25. An awkward dinner party

“I’ll do anything to help,” I told Ashley, and unfortunately, I meant it.  I couldn’t stand to see her crying.

Ashley had obviously thought a lot about what I could do.

“You could take out a student loan for five grand.  I’ll pay you back.”

She was asking destitute me, who made $700 per month, to help pay back her wealthy father?  Then I made one of my worst mistakes ever–I agreed, and I agreed without an I.O.U. that I would be paid back.  I didn’t want to do it, but I felt guilty about staying with her for weeks.

This mistake I had made was right up there with the time a director offered to have my play produced in the Edinburgh play festival in Scotland, if only I changed the ending.  I would not compromise my artistic integrity.  So I didn’t get to go to Scotland, which I regret to this day.

Ashley was careless, like Tom and Daisy in the Great Gatsby.  She used the women who worked for her to pick up her dry cleaning and do her bidding.  I considered this an abuse of her power, and anti-feminist.

Ashley had dinner parties every weekend.

“Karen, how do you cook corn?”  Ashley didn’t cook.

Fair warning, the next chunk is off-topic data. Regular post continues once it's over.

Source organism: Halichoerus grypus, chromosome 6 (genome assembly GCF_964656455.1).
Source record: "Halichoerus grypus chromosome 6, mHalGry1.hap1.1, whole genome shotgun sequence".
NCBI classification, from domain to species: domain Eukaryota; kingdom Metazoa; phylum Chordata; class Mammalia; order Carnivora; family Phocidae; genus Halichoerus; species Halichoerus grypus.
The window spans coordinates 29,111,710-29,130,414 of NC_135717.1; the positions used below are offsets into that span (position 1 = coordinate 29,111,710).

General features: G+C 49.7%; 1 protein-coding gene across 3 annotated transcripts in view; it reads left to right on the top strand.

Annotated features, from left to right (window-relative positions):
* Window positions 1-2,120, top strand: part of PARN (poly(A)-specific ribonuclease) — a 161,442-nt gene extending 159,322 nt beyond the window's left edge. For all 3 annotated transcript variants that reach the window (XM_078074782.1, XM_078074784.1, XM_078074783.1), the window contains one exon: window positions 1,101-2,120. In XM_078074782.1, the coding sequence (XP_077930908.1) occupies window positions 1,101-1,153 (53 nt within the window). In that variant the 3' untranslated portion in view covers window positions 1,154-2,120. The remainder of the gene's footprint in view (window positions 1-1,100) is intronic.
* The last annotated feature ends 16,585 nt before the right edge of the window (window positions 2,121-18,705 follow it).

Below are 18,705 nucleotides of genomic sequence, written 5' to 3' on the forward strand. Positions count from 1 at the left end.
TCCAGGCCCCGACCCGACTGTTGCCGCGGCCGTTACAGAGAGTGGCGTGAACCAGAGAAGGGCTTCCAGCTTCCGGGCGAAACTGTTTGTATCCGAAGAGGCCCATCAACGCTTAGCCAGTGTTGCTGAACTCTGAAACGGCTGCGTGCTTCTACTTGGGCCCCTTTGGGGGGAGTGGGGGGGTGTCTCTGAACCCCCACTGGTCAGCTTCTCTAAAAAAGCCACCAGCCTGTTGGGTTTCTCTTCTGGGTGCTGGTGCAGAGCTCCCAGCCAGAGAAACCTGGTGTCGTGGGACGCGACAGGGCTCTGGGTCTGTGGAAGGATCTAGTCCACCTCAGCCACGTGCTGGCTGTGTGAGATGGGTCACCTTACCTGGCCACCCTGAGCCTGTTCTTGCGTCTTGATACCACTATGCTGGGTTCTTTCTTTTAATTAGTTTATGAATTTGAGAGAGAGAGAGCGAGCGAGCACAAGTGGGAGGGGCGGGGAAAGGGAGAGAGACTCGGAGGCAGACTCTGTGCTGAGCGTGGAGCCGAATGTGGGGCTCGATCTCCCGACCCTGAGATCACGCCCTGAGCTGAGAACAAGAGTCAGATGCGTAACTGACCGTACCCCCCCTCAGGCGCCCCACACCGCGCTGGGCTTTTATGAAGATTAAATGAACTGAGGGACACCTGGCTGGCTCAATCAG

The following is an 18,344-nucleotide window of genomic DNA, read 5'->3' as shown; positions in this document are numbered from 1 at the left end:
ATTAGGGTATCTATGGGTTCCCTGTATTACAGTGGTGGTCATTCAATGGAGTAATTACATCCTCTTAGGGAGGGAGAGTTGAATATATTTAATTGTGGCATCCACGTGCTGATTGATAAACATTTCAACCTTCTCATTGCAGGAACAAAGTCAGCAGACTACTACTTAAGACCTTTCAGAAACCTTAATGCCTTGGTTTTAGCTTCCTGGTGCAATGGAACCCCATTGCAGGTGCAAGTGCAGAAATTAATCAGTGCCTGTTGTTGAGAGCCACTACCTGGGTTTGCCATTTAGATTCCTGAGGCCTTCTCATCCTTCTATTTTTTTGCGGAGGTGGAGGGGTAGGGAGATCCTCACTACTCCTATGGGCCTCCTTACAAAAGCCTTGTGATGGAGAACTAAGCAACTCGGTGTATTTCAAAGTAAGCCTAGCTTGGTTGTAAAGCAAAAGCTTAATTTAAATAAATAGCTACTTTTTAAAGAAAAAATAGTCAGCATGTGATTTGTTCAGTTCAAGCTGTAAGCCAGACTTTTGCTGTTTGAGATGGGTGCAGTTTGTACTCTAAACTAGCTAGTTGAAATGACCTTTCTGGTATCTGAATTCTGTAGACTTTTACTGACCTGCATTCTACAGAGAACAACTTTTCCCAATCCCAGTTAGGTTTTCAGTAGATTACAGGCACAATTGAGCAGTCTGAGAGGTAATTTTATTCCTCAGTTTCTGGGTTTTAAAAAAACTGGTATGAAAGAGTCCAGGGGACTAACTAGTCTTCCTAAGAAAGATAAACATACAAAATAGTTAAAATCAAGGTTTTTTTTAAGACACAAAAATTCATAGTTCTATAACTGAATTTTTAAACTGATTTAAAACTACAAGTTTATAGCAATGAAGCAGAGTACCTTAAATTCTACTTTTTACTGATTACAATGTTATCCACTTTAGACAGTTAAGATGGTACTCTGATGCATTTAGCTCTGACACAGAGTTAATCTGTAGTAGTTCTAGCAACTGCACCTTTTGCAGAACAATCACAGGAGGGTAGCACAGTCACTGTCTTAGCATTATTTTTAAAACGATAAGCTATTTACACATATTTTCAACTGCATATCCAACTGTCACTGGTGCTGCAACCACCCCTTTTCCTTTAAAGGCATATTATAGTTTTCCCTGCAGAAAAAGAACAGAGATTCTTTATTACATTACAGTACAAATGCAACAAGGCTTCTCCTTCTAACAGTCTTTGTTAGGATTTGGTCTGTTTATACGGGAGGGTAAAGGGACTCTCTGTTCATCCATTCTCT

“I’ll do it, ” I said.  “You put it in a pot of boiling water, after you husk it.”

“How long do you cook it for?”

“About three minutes or so.”

“How do you know if it’s done?”

“You just know.  That’s cooking.” I said.

One of Ashley’s guests had a baby with too much water in his brain.  I watched as he repeatedly banged his forehead against the coffee table.

“Isn’t he hurting himself?”  I asked the mother.

“That’s how he learns.” She said.  That baby was me, repeatedly banging my head into obstacles, taking a long time to learn.

At the dinner table, Ashley was telling everyone how wonderful the new corporate credit card was.

One of her women “slaves” pointed out that the card had limits.

“Oh. I didn’t know that. I use it all the time.”

“Have you been buying clothing with it?”  The slave asked, nervously.

“Well, only work clothes.”

“That’s against the rules.”

“Oh, whoops!” Ashley laughed, but everyone was silent.  Apparently everyone knew about Ashley’s shopaholic ways.

In the middle of the dinner party, one of the slave’s husbands, who was drunk, said, “I don’t like the way you use my wife.”  Everyone was stunned silent once again.

“You make her buy drugs for you,” he said.  “I don’t want you exploiting my wife, making her do illegal things, anymore.  I’ll report you to the police if you try that again.”

Mike stiffened.  “I think you’re drunk.  I think it’s time for you to leave.”

“Is the pot for her, or for you, Doctor?”

“Get out of my house.”

The next day, Ashley was upset.  “I can’t  believe Patrick attacked me last night, in front of everyone.”  I wanted to point out that perhaps she shouldn’t use her staff like that.  But I just listened to her deflect blame.


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